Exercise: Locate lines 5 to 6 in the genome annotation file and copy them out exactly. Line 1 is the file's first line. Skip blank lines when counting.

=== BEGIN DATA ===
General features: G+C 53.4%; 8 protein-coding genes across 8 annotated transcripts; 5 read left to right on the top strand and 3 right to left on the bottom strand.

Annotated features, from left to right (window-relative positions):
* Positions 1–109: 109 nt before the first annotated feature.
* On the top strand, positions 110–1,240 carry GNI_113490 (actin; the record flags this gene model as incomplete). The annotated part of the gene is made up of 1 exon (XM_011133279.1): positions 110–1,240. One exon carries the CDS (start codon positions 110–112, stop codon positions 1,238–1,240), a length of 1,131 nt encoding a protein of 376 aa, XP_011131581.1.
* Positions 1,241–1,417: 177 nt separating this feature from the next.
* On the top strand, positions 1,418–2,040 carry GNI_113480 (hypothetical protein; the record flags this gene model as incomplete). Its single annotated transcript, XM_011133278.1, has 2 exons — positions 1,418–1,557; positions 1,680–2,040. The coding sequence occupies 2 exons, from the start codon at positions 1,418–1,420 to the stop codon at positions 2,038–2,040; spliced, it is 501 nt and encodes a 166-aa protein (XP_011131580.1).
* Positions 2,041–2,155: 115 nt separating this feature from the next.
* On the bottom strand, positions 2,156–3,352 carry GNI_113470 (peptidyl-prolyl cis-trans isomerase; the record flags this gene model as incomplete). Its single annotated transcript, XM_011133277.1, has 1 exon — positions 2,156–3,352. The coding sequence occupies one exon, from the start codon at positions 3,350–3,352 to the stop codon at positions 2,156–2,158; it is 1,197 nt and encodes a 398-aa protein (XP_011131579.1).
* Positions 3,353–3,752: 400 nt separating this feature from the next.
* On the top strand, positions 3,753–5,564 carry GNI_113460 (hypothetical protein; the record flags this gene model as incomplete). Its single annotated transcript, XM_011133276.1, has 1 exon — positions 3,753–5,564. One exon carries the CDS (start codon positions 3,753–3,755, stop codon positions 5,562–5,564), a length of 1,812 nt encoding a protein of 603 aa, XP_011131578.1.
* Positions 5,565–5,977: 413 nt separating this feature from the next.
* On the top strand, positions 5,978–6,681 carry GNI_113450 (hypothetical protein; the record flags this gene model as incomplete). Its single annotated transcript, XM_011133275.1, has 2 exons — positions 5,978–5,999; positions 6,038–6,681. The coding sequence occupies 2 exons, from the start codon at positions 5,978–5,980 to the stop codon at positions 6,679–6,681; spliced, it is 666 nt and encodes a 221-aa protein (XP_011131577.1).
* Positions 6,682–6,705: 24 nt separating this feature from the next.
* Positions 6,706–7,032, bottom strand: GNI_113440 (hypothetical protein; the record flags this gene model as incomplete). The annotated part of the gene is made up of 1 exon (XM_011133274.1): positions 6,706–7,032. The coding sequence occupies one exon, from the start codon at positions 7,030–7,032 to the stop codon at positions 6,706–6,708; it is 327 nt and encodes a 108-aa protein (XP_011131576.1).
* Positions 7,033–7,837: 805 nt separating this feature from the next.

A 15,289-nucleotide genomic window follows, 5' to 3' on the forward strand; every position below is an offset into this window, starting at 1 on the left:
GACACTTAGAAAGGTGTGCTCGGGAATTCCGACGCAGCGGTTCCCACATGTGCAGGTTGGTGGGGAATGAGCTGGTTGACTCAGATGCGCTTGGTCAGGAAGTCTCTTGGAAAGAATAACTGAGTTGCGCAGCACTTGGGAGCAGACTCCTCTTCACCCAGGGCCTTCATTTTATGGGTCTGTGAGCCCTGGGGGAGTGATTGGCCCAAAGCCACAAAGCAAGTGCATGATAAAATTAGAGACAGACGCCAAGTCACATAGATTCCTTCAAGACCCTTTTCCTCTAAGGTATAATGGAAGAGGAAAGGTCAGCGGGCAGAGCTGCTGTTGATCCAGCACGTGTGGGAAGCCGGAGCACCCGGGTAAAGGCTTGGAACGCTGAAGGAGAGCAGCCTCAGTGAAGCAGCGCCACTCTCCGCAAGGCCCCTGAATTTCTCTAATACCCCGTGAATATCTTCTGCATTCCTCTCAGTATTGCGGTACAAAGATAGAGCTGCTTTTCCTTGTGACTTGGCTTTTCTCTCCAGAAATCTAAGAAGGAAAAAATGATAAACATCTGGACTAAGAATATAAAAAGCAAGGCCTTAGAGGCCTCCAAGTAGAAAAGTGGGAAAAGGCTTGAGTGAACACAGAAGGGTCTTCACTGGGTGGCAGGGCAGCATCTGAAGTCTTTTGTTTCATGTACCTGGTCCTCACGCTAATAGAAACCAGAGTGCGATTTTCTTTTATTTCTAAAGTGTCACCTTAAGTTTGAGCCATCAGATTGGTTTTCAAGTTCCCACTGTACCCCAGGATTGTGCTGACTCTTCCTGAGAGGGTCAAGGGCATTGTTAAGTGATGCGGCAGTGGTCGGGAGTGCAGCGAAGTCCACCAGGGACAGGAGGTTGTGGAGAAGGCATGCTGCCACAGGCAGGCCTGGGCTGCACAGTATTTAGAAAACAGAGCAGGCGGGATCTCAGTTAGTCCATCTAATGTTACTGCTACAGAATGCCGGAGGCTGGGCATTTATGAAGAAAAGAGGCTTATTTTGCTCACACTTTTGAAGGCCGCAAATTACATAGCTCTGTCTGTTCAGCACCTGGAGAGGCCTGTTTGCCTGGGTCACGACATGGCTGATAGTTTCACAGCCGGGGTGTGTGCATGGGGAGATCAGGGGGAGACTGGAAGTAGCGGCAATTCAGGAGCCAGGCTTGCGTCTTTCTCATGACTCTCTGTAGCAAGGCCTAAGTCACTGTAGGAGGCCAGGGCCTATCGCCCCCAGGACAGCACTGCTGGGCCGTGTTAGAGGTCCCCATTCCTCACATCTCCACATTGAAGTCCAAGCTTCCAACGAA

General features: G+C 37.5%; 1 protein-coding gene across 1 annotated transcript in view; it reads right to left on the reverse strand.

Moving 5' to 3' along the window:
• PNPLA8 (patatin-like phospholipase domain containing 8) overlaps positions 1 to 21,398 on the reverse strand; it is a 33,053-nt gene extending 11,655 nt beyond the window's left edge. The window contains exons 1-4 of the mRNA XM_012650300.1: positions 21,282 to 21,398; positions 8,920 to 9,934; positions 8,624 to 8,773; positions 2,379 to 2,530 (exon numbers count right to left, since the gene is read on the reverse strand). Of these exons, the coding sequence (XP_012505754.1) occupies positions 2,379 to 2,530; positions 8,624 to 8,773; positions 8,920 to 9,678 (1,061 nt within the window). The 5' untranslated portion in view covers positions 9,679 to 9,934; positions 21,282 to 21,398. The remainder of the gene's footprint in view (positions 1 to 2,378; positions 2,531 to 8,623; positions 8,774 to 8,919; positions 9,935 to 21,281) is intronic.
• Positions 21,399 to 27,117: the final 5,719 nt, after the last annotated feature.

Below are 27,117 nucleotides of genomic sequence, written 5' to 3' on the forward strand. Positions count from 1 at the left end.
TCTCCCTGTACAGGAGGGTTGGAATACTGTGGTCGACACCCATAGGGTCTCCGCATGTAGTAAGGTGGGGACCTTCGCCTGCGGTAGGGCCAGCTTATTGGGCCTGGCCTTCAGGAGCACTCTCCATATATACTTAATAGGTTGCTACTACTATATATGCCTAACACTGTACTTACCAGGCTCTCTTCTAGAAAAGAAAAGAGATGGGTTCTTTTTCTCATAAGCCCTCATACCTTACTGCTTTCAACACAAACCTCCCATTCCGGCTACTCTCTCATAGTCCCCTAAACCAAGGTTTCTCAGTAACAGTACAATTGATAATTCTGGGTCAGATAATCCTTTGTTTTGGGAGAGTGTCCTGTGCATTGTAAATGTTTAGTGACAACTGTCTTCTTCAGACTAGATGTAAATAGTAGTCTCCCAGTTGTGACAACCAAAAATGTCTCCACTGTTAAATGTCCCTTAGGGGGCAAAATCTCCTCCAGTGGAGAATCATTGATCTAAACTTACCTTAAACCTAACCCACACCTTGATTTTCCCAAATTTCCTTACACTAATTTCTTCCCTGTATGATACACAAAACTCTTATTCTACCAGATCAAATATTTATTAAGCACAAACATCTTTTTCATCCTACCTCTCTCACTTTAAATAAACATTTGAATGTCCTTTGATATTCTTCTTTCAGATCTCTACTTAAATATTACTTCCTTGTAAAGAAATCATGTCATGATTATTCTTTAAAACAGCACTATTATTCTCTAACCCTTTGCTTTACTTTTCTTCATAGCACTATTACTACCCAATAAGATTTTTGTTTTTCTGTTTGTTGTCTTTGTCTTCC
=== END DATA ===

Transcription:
* Positions 1,241–1,417: 177 nt separating this feature from the next.
* On the top strand, positions 1,418–2,040 carry GNI_113480 (hypothetical protein; the record flags this gene model as incomplete). Its single annotated transcript, XM_011133278.1, has 2 exons — positions 1,418–1,557; positions 1,680–2,040. The coding sequence occupies 2 exons, from the start codon at positions 1,418–1,420 to the stop codon at positions 2,038–2,040; spliced, it is 501 nt and encodes a 166-aa protein (XP_011131580.1).